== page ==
Students participate in annual event
Every year, students in our Out-of-School Time Programs take part in the S.T.E.A.M. (Science, Technology, Engineering, Arts & Math) Challenge, participating in a series of fun and educational activities.
Students in our REACH program at White Cloud and Engage! program at Hesperia held their S.T.E.A.M. Challenge on Saturday, March 5th at White Cloud Junior Senior High School, which had approximately 80 people in attendance including students, staff and parents. Their theme was “Our Planet Our Future.” Students had three options to choose from; Art, which had to be a 3-dimensional project made out of recyclable materials. The Art piece had to have an environmental message depicting the artists’ ideas; The Main Project was to create something that would help the environment. Students could choose to improve upon an invention that is currently helping the environment or design something new; The Day of Challenge, which was to design a way to protect sea turtle eggs and once hatched, protect them on their journey to the water.
“Site Coordinators designed a whole month around the S.T.E.A.M. Challenge where they could work out what they were designing. Classrooms were filled with recyclable materials with signs telling the janitorial staff not to throw it away!” – Mandi Krbez, Site Manager at White Cloud Jr. High and Event Organizer.
125 Students from all ten of our Project FOCUS sites (in Baldwin, Hart, Holton, Muskegon Heights, Three Oaks and Walkerville) along with staff and a handful of parent visitors attended the Challenge on Saturday, April 23rd at Dr. Martin Luther King Jr. Academy in Muskegon Heights. The theme of their Challenge was “Out of This World.” Challenges included – 3D Solar Systems created by students; Moon Rover, where students were provided a base (small remote control car) to build a moon rover that would be able to deliver supplies from one space station to another. The moon rover needed to be able to hold the supplies in its designated container without losing them while navigating the moon terrain; Alien Art Form, themed art projects, which was open to students’ interpretation of what an alien or other space life would look like; Team Challenge, which saw groups of five students compete in a mystery competition the day of the event. This year, it was building a space suit to survive on another planet out of a collection of random materials.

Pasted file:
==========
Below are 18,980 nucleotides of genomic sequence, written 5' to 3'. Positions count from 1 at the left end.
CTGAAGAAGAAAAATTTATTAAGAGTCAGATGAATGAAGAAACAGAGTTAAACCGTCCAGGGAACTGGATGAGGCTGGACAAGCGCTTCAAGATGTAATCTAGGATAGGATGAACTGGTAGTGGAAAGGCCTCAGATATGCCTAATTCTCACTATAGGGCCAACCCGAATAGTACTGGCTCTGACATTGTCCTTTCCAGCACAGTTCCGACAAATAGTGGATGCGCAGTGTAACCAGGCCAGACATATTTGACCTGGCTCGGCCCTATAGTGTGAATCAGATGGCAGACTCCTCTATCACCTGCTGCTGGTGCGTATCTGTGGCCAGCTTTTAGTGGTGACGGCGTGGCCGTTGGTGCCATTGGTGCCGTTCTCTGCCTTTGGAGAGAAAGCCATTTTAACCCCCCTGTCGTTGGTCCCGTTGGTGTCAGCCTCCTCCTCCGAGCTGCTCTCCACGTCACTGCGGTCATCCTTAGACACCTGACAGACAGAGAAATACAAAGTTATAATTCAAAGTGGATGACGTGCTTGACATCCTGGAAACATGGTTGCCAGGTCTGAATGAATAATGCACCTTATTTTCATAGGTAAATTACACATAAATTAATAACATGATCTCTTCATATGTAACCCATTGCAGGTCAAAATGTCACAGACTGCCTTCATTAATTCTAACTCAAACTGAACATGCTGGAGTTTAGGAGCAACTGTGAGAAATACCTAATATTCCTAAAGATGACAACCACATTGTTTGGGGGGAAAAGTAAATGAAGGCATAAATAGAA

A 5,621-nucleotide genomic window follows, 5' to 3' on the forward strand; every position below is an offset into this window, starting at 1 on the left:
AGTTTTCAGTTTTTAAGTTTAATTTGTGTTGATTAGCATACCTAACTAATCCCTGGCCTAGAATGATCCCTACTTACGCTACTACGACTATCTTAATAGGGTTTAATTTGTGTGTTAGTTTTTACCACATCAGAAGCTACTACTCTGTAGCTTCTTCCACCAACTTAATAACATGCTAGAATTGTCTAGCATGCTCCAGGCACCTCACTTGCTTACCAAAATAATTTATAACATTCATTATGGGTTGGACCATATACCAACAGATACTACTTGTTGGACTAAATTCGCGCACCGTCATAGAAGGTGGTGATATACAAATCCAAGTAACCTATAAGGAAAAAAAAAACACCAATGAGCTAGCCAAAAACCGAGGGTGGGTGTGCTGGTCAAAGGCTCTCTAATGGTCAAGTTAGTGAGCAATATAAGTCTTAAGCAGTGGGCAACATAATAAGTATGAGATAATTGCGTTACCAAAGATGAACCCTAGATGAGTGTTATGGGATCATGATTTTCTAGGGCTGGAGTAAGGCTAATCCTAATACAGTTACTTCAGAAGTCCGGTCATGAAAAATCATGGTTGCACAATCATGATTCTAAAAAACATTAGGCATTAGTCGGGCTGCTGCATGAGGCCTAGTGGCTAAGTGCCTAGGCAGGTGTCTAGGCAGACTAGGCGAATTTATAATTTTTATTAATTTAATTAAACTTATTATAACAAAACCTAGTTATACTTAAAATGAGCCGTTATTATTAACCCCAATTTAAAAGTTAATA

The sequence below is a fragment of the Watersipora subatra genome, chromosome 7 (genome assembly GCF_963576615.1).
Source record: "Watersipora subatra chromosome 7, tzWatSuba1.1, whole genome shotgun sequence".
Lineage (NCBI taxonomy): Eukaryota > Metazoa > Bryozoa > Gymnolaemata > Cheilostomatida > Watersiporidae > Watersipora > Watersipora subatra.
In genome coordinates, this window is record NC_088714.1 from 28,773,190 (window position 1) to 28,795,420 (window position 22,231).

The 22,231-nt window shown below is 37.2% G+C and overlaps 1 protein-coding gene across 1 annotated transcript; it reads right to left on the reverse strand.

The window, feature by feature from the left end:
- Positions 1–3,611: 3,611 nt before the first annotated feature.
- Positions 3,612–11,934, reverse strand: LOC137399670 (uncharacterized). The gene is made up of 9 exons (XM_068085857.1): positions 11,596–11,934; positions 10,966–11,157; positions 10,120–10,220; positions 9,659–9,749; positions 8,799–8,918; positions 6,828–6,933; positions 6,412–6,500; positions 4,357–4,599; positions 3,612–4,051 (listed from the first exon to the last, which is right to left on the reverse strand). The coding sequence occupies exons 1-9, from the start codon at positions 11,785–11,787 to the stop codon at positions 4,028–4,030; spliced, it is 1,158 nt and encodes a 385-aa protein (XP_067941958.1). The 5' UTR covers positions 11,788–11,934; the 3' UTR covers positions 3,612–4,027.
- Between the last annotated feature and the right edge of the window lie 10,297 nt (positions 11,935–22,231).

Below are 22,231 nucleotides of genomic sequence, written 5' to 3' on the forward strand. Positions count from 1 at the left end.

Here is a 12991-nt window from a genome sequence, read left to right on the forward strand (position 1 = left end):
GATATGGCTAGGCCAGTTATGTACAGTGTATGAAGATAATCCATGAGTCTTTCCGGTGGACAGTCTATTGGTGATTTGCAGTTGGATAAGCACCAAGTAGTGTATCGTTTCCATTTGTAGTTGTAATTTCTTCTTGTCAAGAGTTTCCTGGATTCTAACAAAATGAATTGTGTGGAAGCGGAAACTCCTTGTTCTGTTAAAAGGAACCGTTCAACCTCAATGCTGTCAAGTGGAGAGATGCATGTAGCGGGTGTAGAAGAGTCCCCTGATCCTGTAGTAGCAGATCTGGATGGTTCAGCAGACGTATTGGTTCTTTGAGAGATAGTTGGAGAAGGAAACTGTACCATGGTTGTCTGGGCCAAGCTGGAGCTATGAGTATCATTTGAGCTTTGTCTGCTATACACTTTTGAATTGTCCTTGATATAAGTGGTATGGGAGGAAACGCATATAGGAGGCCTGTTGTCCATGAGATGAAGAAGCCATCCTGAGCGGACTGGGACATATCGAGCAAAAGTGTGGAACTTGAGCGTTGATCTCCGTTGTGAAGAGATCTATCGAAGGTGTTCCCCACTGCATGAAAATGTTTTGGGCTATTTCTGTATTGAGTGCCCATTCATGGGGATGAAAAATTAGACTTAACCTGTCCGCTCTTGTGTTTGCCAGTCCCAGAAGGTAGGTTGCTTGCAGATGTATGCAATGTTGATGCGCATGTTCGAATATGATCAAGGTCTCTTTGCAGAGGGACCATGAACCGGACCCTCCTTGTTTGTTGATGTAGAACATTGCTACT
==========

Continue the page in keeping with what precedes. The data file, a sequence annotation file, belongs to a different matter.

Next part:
“This was our 7th annual STEAM Challenge event, and I believe was the best turnout from students and parents that we have had. After having to cancel last year’s in-person STEAM Challenge, I was happy to see the kids work so hard on all of the projects for this year’s competition. This event truly is one that our students look forward to every year.” – Sam Bolles, Site Coordinator at Walkerville and Event Organizer.